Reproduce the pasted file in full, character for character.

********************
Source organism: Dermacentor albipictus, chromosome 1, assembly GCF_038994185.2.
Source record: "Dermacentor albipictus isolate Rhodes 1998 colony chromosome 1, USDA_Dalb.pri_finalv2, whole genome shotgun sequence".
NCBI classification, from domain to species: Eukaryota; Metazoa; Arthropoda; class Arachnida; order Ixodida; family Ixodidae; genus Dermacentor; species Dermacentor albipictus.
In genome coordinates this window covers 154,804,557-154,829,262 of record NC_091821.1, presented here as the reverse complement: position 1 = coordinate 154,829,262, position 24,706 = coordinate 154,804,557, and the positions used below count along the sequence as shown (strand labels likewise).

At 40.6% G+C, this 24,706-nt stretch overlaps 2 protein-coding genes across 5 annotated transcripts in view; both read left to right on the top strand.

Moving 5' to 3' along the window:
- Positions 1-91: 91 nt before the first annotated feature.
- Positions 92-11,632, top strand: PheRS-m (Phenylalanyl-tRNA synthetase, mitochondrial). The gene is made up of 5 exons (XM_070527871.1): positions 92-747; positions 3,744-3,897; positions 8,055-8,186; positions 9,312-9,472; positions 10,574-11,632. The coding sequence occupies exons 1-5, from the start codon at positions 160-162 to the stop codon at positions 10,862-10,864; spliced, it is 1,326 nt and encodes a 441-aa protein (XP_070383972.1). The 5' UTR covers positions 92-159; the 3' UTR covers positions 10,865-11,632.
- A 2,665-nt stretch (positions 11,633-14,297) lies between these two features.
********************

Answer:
Source organism: Dermacentor albipictus, chromosome 1, assembly GCF_038994185.2.
Source record: "Dermacentor albipictus isolate Rhodes 1998 colony chromosome 1, USDA_Dalb.pri_finalv2, whole genome shotgun sequence".
NCBI classification, from domain to species: Eukaryota; Metazoa; Arthropoda; class Arachnida; order Ixodida; family Ixodidae; genus Dermacentor; species Dermacentor albipictus.
In genome coordinates this window covers 154,804,557-154,829,262 of record NC_091821.1, presented here as the reverse complement: position 1 = coordinate 154,829,262, position 24,706 = coordinate 154,804,557, and the positions used below count along the sequence as shown (strand labels likewise).

At 40.6% G+C, this 24,706-nt stretch overlaps 2 protein-coding genes across 5 annotated transcripts in view; both read left to right on the top strand.

Moving 5' to 3' along the window:
- Positions 1-91: 91 nt before the first annotated feature.
- Positions 92-11,632, top strand: PheRS-m (Phenylalanyl-tRNA synthetase, mitochondrial). The gene is made up of 5 exons (XM_070527871.1): positions 92-747; positions 3,744-3,897; positions 8,055-8,186; positions 9,312-9,472; positions 10,574-11,632. The coding sequence occupies exons 1-5, from the start codon at positions 160-162 to the stop codon at positions 10,862-10,864; spliced, it is 1,326 nt and encodes a 441-aa protein (XP_070383972.1). The 5' UTR covers positions 92-159; the 3' UTR covers positions 10,865-11,632.
- A 2,665-nt stretch (positions 11,633-14,297) lies between these two features.